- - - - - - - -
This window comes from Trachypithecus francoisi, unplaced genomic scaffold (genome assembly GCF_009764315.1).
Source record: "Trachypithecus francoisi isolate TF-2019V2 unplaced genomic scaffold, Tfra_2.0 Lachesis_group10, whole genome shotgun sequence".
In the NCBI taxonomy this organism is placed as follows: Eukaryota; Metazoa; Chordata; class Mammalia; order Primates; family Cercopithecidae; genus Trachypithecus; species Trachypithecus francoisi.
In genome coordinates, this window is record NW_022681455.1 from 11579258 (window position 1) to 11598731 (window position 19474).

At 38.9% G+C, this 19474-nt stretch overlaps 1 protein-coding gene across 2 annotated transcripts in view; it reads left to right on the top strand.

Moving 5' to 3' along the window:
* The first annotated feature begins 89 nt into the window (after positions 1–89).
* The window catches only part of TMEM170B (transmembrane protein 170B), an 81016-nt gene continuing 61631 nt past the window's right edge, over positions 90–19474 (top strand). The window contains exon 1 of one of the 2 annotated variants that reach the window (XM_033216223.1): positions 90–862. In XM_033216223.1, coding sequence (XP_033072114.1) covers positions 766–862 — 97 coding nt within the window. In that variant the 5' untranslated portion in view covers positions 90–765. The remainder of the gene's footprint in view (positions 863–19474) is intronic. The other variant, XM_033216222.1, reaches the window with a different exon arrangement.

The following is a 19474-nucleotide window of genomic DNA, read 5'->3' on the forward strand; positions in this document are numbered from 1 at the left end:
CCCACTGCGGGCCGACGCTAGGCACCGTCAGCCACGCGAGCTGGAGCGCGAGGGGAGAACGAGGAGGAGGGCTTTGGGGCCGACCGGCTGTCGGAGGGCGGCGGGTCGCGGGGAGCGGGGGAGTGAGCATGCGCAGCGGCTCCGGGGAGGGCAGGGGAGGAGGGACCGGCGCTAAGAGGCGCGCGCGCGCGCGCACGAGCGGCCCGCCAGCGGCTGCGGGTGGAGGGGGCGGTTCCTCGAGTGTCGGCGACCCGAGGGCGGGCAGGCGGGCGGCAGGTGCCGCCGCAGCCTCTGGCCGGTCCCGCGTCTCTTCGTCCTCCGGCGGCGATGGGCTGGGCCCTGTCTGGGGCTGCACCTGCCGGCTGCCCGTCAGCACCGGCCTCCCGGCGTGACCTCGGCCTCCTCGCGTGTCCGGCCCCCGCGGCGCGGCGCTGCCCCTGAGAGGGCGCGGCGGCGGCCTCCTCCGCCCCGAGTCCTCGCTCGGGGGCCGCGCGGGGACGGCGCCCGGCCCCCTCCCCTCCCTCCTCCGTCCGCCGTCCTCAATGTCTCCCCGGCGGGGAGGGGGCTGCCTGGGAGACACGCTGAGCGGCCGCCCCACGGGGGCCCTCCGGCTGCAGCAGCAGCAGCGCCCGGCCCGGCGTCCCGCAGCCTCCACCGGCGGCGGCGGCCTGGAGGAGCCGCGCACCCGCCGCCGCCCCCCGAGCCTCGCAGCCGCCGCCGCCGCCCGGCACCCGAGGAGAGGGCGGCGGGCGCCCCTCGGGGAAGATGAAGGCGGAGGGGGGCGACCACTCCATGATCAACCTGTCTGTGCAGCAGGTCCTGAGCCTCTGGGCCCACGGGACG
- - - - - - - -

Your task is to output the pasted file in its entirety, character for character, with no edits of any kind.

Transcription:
This window comes from Trachypithecus francoisi, unplaced genomic scaffold (genome assembly GCF_009764315.1).
Source record: "Trachypithecus francoisi isolate TF-2019V2 unplaced genomic scaffold, Tfra_2.0 Lachesis_group10, whole genome shotgun sequence".
In the NCBI taxonomy this organism is placed as follows: Eukaryota; Metazoa; Chordata; class Mammalia; order Primates; family Cercopithecidae; genus Trachypithecus; species Trachypithecus francoisi.
In genome coordinates, this window is record NW_022681455.1 from 11579258 (window position 1) to 11598731 (window position 19474).

At 38.9% G+C, this 19474-nt stretch overlaps 1 protein-coding gene across 2 annotated transcripts in view; it reads left to right on the top strand.

Moving 5' to 3' along the window:
* The first annotated feature begins 89 nt into the window (after positions 1–89).
* The window catches only part of TMEM170B (transmembrane protein 170B), an 81016-nt gene continuing 61631 nt past the window's right edge, over positions 90–19474 (top strand). The window contains exon 1 of one of the 2 annotated variants that reach the window (XM_033216223.1): positions 90–862. In XM_033216223.1, coding sequence (XP_033072114.1) covers positions 766–862 — 97 coding nt within the window. In that variant the 5' untranslated portion in view covers positions 90–765. The remainder of the gene's footprint in view (positions 863–19474) is intronic. The other variant, XM_033216222.1, reaches the window with a different exon arrangement.

The following is a 19474-nucleotide window of genomic DNA, read 5'->3' on the forward strand; positions in this document are numbered from 1 at the left end:
CCCACTGCGGGCCGACGCTAGGCACCGTCAGCCACGCGAGCTGGAGCGCGAGGGGAGAACGAGGAGGAGGGCTTTGGGGCCGACCGGCTGTCGGAGGGCGGCGGGTCGCGGGGAGCGGGGGAGTGAGCATGCGCAGCGGCTCCGGGGAGGGCAGGGGAGGAGGGACCGGCGCTAAGAGGCGCGCGCGCGCGCGCACGAGCGGCCCGCCAGCGGCTGCGGGTGGAGGGGGCGGTTCCTCGAGTGTCGGCGACCCGAGGGCGGGCAGGCGGGCGGCAGGTGCCGCCGCAGCCTCTGGCCGGTCCCGCGTCTCTTCGTCCTCCGGCGGCGATGGGCTGGGCCCTGTCTGGGGCTGCACCTGCCGGCTGCCCGTCAGCACCGGCCTCCCGGCGTGACCTCGGCCTCCTCGCGTGTCCGGCCCCCGCGGCGCGGCGCTGCCCCTGAGAGGGCGCGGCGGCGGCCTCCTCCGCCCCGAGTCCTCGCTCGGGGGCCGCGCGGGGACGGCGCCCGGCCCCCTCCCCTCCCTCCTCCGTCCGCCGTCCTCAATGTCTCCCCGGCGGGGAGGGGGCTGCCTGGGAGACACGCTGAGCGGCCGCCCCACGGGGGCCCTCCGGCTGCAGCAGCAGCAGCGCCCGGCCCGGCGTCCCGCAGCCTCCACCGGCGGCGGCGGCCTGGAGGAGCCGCGCACCCGCCGCCGCCCCCCGAGCCTCGCAGCCGCCGCCGCCGCCCGGCACCCGAGGAGAGGGCGGCGGGCGCCCCTCGGGGAAGATGAAGGCGGAGGGGGGCGACCACTCCATGATCAACCTGTCTGTGCAGCAGGTCCTGAGCCTCTGGGCCCACGGGACG